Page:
Beyond inflammation, intercellular signalling may act as a kind of link between the ageing status of cells throughout the body. For example, we mentioned in the previous article (stem cell exhaustion), that transplantation of young stem cells into older organisms could improve tissue function even in tissues that received no stem cells. Transfer of blood from young mice to older mice also has rejuvenating effects, suggesting that factors released by cells and circulating in the blood (be they beneficial or deleterious) influence the ageing process across tissues.
Given the importance of inflammageing, the activity of inflammatory pathways is a key metric for gauging intercellular communication. One key player in inflammageing seems to be the inflammasome – a complex system of proteins that assemble together inside cells in response to stress, triggering the release of inflammatory signals. Activity of inflammasome proteins within a sample of cells can be measured relatively easily using immunostaining techniques (antibodies are used to target and detect the proteins of interest), as can the levels of inflammatory mediators in the blood.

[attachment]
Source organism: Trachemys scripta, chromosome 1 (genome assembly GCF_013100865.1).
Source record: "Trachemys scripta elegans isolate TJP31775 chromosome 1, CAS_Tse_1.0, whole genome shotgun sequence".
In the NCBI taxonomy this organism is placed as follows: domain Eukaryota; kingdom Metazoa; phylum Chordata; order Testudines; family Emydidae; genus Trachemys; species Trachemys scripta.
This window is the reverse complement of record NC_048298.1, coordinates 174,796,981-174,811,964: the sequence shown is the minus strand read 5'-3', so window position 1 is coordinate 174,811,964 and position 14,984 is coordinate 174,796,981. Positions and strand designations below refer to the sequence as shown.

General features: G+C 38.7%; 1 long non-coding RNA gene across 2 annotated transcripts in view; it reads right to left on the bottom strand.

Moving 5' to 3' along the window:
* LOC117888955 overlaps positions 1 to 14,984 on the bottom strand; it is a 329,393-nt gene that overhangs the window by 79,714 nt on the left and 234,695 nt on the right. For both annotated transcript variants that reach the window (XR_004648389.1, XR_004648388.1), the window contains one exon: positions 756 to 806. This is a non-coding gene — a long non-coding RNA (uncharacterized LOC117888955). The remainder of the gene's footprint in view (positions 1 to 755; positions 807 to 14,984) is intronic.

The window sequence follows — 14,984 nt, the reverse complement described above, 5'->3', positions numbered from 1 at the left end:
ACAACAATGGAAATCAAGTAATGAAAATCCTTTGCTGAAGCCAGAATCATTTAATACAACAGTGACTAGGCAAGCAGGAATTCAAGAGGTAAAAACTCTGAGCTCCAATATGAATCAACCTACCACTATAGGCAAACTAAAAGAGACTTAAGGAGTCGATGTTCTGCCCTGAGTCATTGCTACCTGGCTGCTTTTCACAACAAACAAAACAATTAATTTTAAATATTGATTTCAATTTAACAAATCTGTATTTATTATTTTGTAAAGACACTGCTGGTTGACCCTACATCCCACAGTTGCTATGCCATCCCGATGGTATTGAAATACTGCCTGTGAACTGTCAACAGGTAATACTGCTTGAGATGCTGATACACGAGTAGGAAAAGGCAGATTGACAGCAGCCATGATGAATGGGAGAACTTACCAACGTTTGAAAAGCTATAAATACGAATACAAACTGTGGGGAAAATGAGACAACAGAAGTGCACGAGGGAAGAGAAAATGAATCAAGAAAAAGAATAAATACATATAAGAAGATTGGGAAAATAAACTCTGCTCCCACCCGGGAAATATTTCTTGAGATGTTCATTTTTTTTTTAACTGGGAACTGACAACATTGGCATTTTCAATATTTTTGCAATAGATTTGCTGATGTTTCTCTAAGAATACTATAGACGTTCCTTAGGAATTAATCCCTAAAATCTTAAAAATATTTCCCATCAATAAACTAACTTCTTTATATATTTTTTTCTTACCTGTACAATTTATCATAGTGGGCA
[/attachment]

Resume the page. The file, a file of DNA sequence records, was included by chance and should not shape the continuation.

Efforts have been made to measure the changing levels of thousands of proteins found in the blood throughout life. However, we have only really scratched the surface in terms of understanding which of these proteins constitute important signals related to ageing. Aside from proteins, another form of intercellular signalling that has gathered interest is via RNA molecules released freely from cells or carried in membrane packages called extracellular vesicles. This extracellular RNA (exRNA), once thought to be junk, can actually be taken up by cells and affect the proteins they produce. exRNA signals have been found to change with age, and this may be an important component of altered intercellular communication.